This Comment explores the current legal paradox that allows for the repatriation of art taken during World War II while maintaining stolen Flemish art in the Louvre for eternity. Part I discusses the Napoleonic revolution and the creation of French museums relying on stolen European masterpieces for their collections. Even though the Second Treaty of Paris required some restitution of Italian and Austrian art, Flemish art taken by French troops remained in France even after peace was declared. Part II analyzes the development of the law of restitution from Roman prize law through World War II and presents examples of how nations today attempt formal and informal repatriation claims. Part III presents an argument for why France should return Flemish art to Belgium and describes what legal routes Belgium might take to retrieve its works of art.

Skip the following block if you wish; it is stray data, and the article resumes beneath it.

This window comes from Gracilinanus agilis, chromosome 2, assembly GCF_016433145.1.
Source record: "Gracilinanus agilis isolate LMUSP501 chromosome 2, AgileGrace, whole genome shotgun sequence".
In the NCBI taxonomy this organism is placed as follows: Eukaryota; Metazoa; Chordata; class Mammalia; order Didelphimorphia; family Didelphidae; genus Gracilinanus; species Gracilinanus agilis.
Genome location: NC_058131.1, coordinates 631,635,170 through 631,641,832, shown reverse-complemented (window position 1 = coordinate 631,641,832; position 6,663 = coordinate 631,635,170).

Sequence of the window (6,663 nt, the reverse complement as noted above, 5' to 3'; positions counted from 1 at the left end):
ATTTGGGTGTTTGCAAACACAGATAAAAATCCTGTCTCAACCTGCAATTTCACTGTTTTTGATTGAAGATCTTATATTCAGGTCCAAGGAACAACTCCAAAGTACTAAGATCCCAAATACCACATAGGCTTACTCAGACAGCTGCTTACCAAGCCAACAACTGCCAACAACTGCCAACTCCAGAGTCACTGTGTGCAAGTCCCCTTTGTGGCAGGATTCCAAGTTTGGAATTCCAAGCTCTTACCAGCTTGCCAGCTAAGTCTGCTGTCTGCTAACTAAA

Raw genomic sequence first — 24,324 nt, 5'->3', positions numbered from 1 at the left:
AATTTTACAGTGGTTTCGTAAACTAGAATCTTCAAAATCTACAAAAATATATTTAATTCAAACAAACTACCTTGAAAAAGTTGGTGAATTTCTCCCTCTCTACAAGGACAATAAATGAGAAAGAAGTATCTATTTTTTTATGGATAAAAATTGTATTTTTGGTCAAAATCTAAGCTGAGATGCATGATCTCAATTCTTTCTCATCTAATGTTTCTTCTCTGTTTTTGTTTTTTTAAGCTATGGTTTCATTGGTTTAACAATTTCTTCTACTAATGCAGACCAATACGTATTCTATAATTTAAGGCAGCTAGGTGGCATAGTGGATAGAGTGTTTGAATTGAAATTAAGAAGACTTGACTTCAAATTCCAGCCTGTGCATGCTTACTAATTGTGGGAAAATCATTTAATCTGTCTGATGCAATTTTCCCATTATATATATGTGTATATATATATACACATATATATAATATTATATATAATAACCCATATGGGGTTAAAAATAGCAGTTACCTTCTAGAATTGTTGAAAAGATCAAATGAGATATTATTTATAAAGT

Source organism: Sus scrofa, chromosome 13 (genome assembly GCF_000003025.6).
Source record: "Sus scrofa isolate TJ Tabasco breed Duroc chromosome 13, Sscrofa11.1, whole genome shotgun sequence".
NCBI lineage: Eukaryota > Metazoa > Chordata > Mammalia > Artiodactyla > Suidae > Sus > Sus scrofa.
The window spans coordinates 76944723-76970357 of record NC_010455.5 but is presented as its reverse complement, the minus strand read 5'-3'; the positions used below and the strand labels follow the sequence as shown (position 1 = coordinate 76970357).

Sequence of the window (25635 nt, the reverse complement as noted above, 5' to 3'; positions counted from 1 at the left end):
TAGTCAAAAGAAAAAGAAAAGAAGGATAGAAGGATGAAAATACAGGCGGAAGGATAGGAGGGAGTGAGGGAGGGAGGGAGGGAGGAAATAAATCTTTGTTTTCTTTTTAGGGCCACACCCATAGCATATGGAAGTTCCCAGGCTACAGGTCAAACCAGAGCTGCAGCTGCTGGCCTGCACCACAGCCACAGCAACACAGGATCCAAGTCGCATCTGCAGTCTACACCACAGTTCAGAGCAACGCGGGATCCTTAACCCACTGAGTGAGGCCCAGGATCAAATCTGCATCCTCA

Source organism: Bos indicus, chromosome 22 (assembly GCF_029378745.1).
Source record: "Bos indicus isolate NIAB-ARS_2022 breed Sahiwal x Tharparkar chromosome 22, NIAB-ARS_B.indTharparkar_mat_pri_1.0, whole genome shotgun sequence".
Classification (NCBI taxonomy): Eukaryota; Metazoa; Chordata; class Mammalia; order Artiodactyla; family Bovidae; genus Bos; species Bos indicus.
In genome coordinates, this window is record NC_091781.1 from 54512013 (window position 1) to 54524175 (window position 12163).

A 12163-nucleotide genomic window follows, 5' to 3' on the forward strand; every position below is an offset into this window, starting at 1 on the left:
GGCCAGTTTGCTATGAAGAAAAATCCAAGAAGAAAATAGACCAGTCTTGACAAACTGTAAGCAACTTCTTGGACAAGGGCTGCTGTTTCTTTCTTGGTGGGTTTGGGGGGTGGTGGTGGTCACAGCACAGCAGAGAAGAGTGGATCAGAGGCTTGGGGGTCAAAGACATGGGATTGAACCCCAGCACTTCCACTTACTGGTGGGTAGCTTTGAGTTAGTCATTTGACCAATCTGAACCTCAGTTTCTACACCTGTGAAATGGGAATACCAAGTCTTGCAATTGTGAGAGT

Mapping The Limits Of Repatriable Cultural Heritage: A Case Study Of Stolen Flemish Art In French Museums
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